Zeroes is the latest book from Scott Westerfeld, best-selling author of the Uglies trilogy, in collaboration with Margo Lanagan and Deborah Biancotti.
To celebrate the release of the book, I thought it would be fun to ask the three authors their favourite UKYA books.
- Malorie Blackman’s Noughts and Crosses is more than a decade old now but I only read it recently. It’s such a convincing dystopia because it’s not that far off our world and makes explicit how the personal is political and vice versa. Sacrifices have to be made for revolution! Add to that the compelling Romeo & Juliet couple of Callum and Sephy and you have my kind of book.
- I’m also a huge fan of Philip Reeve’s Hungry Cities Chronicles. Allow me to quote the first sentence of book one, Mortal Engines: “It was a dark, blustery afternoon in spring, and the city of London was chasing a small mining town across the dried-out bed of the old North Sea.” I can’t imagine anyone reading that sentence and stopping. I just can’t.
- I love British crime to pieces, so imagine my excitement when I discovered British TEEN crime. OMG. First off, I’m picking Heart-Shaped Bruise by Tanya Byrne: the story of Emily Koll, who’s stranded in a psychiatric institution awaiting trial. She’s creepy, but is she crazy? This is an awesome psychological thriller, smart and sharp and painful and darkly witty. It drove ME a little crazy trying to guess Emily’s crime. “Everywhere I go, I try to leave a piece of myself behind.”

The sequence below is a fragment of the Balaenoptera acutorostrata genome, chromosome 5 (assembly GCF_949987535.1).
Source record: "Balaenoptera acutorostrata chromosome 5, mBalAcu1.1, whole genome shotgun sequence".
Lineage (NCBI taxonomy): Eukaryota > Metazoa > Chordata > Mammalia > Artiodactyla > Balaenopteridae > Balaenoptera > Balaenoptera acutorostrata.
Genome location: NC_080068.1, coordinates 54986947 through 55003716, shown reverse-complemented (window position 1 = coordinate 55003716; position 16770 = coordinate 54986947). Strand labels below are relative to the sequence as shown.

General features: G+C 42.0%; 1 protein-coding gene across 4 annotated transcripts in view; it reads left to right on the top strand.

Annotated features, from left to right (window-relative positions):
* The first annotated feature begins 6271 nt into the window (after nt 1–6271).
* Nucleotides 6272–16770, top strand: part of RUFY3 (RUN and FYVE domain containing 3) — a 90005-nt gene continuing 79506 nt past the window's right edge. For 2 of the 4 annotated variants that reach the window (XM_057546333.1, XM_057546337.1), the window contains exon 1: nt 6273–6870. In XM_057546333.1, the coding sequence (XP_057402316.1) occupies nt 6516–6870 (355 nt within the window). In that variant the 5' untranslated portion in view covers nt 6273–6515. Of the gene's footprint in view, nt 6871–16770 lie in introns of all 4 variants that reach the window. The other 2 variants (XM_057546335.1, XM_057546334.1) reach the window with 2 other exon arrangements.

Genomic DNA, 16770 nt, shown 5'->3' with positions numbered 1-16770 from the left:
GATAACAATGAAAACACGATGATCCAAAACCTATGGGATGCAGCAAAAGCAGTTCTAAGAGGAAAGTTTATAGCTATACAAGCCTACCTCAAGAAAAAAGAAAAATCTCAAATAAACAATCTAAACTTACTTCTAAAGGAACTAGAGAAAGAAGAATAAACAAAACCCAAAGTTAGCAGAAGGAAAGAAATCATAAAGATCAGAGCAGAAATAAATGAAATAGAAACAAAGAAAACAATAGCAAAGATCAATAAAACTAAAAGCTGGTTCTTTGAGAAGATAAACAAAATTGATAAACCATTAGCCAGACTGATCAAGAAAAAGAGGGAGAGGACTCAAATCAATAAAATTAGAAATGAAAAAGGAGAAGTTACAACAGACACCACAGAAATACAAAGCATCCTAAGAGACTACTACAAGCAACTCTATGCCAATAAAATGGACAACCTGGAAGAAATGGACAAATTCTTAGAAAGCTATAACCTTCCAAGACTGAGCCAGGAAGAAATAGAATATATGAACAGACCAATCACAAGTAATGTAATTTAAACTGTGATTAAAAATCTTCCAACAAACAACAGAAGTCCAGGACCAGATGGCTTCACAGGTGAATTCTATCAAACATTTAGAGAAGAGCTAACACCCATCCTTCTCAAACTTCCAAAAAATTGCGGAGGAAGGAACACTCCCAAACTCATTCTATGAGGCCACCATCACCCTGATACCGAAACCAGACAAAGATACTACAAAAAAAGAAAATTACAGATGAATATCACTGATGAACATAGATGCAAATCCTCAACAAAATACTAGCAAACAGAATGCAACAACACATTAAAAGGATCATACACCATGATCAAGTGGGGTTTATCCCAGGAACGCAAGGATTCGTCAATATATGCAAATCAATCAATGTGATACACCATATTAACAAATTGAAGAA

- And another crime (of course): Revolver by Marcus Sedgwick. Whoa! That first chapter! Set in the arctic circle (note: stories set in icy landscapes are ALSO a personal favourite genre of mine), the story of Sig and his already-dead-and-frozen Dad jumps between 1899, 1910 and finally, 1967 (in a postscript) is chilling and stark, like its landscape. It’s a short book, but its themes are huge: revenge, loss and violence. “If. The smallest word, which raises the biggest questions.”
- Maggot Moon, by Sally Gardner. I loved Standish Treadwell, the poetic dyslexic at the centre of this book. I was so relieved that he’d found a friend in Hector, who appreciates his “bucketloads” of imagination. And the vision of a violent, unjust, alternative-1950s Britain where these two boys do what they can to stay civilised totally creeped me out.
- The Pennington books by K. M. Peyton: Pennington’s Seventeenth Summer, The Beethoven Medal and Pennington’s Heir. These are books from way back in the 1970s, but going by recent Goodreads reviews they’re just as compelling as everyone at my high school found them then. Brilliantly drawn relationships, and all the doldrums, delights, embarrassments and terrors of moving from teen to adult.
Zeroes by Scott Westerfeld, Margo Lanagan & Deborah Biancotti is published by Simon & Schuster priced £7.99